Latest UFE studies show importance of both fibroid and particle size

NEW ORLEANS - A number of uterine fibroid embolization (UFE) studies presented this past weekend at the Society of Interventional Radiology (SIR) meeting drove home an important message: Fibroid volume, as well as the size of the spherical polyvinyl alcohol (SPVA) particles used in treatment, can determine the success of UFE, also known as uterine artery embolization (UAE).

In the first reported long-term study, UFE was as durable as myomectomy, although women with large fibroids or uterine volume may not be good candidates for the procedure, according to Dr. James Spies, professor and chair of radiology at Georgetown University Hospital in Washington, DC.

"This means that UFE is comparable to myomectomy for treatment of symptomatic uterine fibroids. In this series, 73% of women said their symptoms were improved by UFE, and that improvement was sustained for five years," Spies explained in an interview with In myomectomy trials, "the reoperation rate at five years varies widely -- 15% to 50%."

But he cautioned that there are no data to confirm superiority of either UFE or myomectomy, which "would require a direct comparison, and that study has not yet been done."

However, these long-term results also offer the first clinical data to "suggest that some women will do better with UFE than other women. We can use these data to help select women for UFE," Spies said.

Spies reported on 182 women of an original cohort of 200 women. Outcomes were assessed by questionnaire, patient symptom scales, and menstrual cycle regularity. Treatment failure was defined as hysterectomy, myomectomy, repeat embolization, or failure of symptom control.

He said that 20% of the women experienced treatment failure or had recurrent fibroids at five years. Among those failures were 25 hysterectomies, six myomectomies, and three repeat embolizations.

Patients who reported less reduction in fibroid volume at one year were more likely to fail (odds ratio 3.02; 95% CI: 1.02-8.93), and patients with baseline fibroid volumes of more than 151.5 cc were more likely to require interventions (surgery or repeat UFE) after one year (RR 3.33; 95% CI: 1.30-8.53).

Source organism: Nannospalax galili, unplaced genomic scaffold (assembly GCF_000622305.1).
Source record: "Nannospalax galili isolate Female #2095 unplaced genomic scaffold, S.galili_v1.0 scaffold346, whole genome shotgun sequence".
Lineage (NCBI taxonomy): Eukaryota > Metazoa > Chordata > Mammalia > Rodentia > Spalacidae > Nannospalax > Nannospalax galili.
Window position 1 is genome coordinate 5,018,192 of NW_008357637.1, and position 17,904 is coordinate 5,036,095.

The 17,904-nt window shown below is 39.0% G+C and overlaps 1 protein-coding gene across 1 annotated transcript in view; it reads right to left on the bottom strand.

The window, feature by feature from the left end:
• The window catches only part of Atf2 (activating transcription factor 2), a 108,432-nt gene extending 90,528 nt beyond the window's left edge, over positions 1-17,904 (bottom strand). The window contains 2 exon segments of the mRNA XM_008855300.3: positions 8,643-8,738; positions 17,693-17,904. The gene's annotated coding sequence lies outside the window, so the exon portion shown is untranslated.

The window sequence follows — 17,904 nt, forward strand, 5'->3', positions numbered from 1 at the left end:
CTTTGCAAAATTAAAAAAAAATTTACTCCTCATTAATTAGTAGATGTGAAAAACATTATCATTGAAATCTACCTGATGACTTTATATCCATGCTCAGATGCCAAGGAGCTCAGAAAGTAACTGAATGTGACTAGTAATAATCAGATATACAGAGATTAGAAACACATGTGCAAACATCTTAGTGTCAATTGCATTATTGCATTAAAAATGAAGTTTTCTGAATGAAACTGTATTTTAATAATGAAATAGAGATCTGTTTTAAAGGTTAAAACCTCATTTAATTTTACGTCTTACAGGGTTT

The women in the study with fibroid volume of more than 150 cc were more likely to require additional surgery to successfully treat the fibroids, Spies stated. Likewise, women with a uterus greater than 20 weeks' gestation may also require additional surgery, even though UFE may provide symptomatic relief of bleeding and pressure from fibroids.

"I will use this information to counsel women. So if a woman has larger fibroids or if she has significant abdominal wall distortion, I would suggest that she might consider surgical options," he said. But because UFE is a nonsurgical procedure that requires at most only an overnight hospital stay, "many women may still opt for UFE because they can't take the time for surgery, or they just don't want surgery."

Supersize it

While those long-term results were reassuring for UFE proponents, a number of other studies suggested that some sizes of SPVA may be too small to effectively infarct fibroids to achieve durable results.

Boston Scientific, the makers of Contour SE Microspheres, recently responded to these criticisms by recommending a "Refined Protocol for UFE," using 700-900 µg particles (or even 900-1,200 µg particles) to near or complete stasis. Previous literature suggested using 500-700 µg particles.

"The problem is that you can get an excellent clinical result by just infarcting a third of the fibroid," Spies explained. "But what happens is that the remaining fibroid grows back, and you have recurrence." He told that he was one of several UFE researchers who informed Boston Scientific and the FDA about the drawbacks of the smaller size spheres in terms of treatment outcomes.